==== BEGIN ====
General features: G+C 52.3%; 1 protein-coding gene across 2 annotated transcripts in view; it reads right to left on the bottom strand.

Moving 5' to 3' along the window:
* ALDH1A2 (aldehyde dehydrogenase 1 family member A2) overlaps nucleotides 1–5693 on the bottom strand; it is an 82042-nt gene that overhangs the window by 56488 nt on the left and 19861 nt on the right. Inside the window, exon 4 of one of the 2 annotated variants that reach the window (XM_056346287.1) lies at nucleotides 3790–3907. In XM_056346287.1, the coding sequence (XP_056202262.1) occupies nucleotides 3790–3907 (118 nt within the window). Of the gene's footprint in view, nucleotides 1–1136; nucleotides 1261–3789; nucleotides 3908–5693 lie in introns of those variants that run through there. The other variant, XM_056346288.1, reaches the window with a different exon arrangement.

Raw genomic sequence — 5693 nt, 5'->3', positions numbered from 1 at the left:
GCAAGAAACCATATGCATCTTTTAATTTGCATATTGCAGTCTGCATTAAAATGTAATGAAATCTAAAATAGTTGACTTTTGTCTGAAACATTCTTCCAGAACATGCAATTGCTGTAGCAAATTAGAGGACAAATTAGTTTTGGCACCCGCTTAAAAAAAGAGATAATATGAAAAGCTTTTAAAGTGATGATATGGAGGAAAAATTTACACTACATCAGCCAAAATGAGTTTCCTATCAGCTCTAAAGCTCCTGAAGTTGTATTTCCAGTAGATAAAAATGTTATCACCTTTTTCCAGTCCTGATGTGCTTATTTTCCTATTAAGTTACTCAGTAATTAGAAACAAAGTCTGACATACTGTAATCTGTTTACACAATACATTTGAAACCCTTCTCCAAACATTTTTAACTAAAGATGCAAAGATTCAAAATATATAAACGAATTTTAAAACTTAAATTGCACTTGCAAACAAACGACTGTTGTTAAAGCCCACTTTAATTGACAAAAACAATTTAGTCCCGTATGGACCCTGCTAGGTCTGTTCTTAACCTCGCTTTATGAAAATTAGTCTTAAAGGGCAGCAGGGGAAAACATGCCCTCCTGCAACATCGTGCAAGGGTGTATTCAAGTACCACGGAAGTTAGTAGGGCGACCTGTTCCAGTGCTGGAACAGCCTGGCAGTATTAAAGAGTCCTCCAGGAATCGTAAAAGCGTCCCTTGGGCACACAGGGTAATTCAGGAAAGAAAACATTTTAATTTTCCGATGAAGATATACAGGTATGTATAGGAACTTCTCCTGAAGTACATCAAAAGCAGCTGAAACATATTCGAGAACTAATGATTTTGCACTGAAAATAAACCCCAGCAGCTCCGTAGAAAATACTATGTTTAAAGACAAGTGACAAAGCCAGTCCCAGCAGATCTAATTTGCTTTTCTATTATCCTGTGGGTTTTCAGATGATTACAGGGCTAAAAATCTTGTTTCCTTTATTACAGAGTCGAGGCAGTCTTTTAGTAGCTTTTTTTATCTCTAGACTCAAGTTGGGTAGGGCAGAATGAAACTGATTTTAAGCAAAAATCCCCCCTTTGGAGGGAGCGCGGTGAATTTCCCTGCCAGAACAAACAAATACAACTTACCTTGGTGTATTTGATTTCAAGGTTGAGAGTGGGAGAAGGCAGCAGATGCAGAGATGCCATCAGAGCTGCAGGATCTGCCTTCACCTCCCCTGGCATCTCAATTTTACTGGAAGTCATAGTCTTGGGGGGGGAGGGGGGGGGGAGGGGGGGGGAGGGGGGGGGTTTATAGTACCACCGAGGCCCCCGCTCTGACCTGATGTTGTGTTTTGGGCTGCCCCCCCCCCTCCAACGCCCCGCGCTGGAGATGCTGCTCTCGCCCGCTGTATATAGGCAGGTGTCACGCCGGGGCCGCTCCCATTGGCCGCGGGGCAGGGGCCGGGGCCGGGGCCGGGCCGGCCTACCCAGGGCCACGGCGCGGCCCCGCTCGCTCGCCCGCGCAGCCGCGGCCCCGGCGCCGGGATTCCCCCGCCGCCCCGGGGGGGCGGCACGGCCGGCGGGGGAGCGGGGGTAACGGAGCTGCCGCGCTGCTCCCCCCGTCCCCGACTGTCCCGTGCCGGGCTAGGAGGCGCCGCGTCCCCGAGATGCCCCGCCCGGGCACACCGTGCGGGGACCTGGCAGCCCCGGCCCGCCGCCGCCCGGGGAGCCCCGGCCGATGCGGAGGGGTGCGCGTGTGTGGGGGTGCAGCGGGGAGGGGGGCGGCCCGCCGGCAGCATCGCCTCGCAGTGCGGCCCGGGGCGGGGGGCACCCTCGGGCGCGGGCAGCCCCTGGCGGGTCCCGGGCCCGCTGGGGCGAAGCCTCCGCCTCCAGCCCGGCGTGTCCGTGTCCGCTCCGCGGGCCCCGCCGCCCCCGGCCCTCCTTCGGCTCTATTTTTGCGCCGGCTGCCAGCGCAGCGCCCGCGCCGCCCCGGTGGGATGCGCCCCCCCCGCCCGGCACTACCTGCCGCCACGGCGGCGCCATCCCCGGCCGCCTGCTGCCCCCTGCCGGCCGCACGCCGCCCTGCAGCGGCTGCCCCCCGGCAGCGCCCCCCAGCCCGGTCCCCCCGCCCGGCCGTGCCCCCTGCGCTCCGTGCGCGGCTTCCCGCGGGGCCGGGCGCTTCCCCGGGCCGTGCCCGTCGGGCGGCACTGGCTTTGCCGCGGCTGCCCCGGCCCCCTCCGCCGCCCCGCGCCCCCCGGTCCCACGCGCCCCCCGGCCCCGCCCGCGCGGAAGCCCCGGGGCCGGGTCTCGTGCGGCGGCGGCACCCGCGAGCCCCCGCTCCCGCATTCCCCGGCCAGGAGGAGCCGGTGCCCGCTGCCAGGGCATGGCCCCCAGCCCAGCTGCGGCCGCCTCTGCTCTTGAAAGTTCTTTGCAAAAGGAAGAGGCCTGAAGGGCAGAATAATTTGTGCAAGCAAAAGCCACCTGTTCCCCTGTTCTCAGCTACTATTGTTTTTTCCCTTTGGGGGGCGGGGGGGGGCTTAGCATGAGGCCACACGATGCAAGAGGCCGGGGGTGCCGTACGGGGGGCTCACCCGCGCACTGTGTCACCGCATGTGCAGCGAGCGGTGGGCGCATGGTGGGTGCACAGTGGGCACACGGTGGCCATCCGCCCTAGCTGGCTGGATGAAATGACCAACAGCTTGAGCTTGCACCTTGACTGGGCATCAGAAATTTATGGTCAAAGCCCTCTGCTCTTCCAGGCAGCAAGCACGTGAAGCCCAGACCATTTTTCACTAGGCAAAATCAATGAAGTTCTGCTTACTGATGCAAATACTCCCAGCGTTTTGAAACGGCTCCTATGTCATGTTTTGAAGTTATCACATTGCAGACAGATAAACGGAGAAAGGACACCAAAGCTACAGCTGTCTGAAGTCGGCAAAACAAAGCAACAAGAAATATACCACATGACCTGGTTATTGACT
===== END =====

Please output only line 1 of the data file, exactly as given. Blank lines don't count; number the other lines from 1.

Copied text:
General features: G+C 52.3%; 1 protein-coding gene across 2 annotated transcripts in view; it reads right to left on the bottom strand.